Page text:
One year of grandparenthood couldn’t feel finer


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If you are wondering about that big, stupid grin plastered on my face, there’s a simple explanation.

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If you are wondering about that big, stupid grin plastered on my face, there’s a simple explanation.

I literally cannot stop smiling because on Friday, my wife Diane and I celebrated a major milestone.

This has nothing to do with the fact that we are both now retired, which means we are legally entitled to sit on our front porch in rocking chairs and yell at neighbourhood kids to “GET OFF OUR LAWN!!!”


Doug and his granddaughter, Ivy Ruth.

It has everything to do with the fact that as of Friday, we have been grandparents for exactly one year. It is difficult, using mere words, to explain how wonderful it feels being a grandparent, but I will give it the old college try: It feels really, really wonderful!

For the record, Diane and I never expected to become grandparents because our son Liam and his partner Ava had never shown even the slightest sign of wanting to bring a little bundle of joy into this beleaguered world.

But our lives were turned upside down in the best way possible at 9:24 p.m. on Aug. 12, 2021, which is when baby Ivy Ruth — all eight pounds, 15 ounces and 21 inches of her — entered the world.

Since that moment, my wife and I have spent virtually every waking moment forcing friends, acquaintances and complete strangers to look at photos of, and listen to heart-tugging stories about, the Most Amazing Baby in the History of Babies.

To be brutally honest, for the first few months of her life Ivy, like most babies, bore a striking resemblance to the Michelin Man, the beloved pudgy mascot of the Michelin Tire Company that was designed to resemble a cheerful pile of tires.

She spent her first months on the planet wiggling on a mat on the floor like a fresh-caught pickerel, or loudly crying to indicate she was ready to be snuggled and fed yet again.

What with my baby-handling skills being extremely rusty, whenever Ivy was handed to me in those first months, I cuddled her in the same manner most people would cuddle an unexploded bomb.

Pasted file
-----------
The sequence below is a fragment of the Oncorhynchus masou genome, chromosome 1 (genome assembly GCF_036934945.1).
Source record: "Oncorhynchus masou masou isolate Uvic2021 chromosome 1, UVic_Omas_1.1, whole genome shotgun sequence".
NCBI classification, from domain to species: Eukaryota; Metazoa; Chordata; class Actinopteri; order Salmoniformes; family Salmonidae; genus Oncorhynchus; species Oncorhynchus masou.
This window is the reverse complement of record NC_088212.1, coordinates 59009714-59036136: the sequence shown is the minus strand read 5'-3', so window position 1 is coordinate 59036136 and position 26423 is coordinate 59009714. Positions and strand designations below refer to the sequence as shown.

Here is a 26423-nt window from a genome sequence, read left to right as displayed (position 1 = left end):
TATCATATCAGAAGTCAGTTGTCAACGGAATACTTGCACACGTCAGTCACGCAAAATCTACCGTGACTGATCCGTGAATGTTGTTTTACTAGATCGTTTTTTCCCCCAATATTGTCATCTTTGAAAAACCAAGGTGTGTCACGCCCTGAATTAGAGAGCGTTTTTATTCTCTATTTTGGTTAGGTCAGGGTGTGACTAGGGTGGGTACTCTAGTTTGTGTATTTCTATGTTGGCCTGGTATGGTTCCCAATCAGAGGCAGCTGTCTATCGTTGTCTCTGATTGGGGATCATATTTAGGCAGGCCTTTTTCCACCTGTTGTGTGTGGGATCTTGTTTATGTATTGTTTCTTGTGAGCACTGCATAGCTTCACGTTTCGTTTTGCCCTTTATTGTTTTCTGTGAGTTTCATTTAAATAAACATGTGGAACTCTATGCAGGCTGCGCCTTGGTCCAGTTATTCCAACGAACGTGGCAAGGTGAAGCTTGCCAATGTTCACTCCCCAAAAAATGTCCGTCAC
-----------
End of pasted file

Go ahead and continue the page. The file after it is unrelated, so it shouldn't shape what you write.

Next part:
And then she smiled at me. When your new granddaughter’s face splits into a massive grin and her eyes begin to sparkle because she recognizes her grandfather’s fuzzy mug beaming down at her, suddenly everything seems right with the world.

The thing I had forgotten about babies, however, is that it doesn’t take long before they transform from inert blobs that you have to lug around like footballs slathered in slippery oil into tiny self-propelled human beings who devote all their energy to racing around under their own steam while chattering non-stop in an incomprehensible language that only other babies can understand.

When the kids — by which I mean Liam and Ava — come over and release Ivy into our backyard, she stomps around like a tiny version of Godzilla terrorizing Tokyo in those old black-and-white movies.

I was mildly terrified holding Ivy when she was a newborn, but that doesn’t compare with the sheer panic I feel chasing her around our backyard, which I now realize is festooned with potential hazards, including tree stumps, garden gnomes, anthills and window wells deep enough to swallow an entire free-range baby.

“Ha ha ha!” my son will chirp in amusement as I pursue my granddaughter like a dog chasing a cheeky squirrel. “The baby runs twice as fast as dad does.”

And my granddaughter is not shy about translating her burgeoning emotions into words, as we learned when we took her to Canadian Tire to buy a baby bike seat and a baby bike helmet for her first birthday.

At the store, she insisted on toddling along the aisles while holding our hands in a vise-like grip, all the while greeting everyone and everything she encountered.

“Hi!” Ivy roared at other shoppers. “Hi!” she chirped to the store’s employees. She offered the same joyous greeting to inanimate objects, including stuffed toys, barbecues, power tools, furniture, and cars in the parking lot.

Not that I want to brag, but her extensive toddler vocabulary includes other important words, such as “Da,” which is used to describe both her dad and the family’s dog, Finn, who is now forced to spend the bulk of his canine day trying to elude a toddler that is determined to wrap her sticky little arms around his neck.

As I write these words, it is two days before Ivy’s birthday, and my wife and I are planning on heading out to the store to buy the loudest child’s musical instrument that we can find. We see this as payback for the many years our son spent learning to play the bagpipes in our basement.

But what I really want to tell you is that every morning since Ivy was born, we new grandparents have rolled out of bed feeling an overwhelming sense of joy knowing that we have a healthy and happy granddaughter storming around the planet.

In the years to come, she is going to spread happiness wherever she goes, especially when she learns to play that (bad word) toddler-sized trombone I’ve got my eye on.

Doug Speirs

Doug Speirs

Doug has held almost every job at the newspaper — reporter, city editor, night editor, tour guide, hand model — and his colleagues are confident he’ll eventually find something he is good at.

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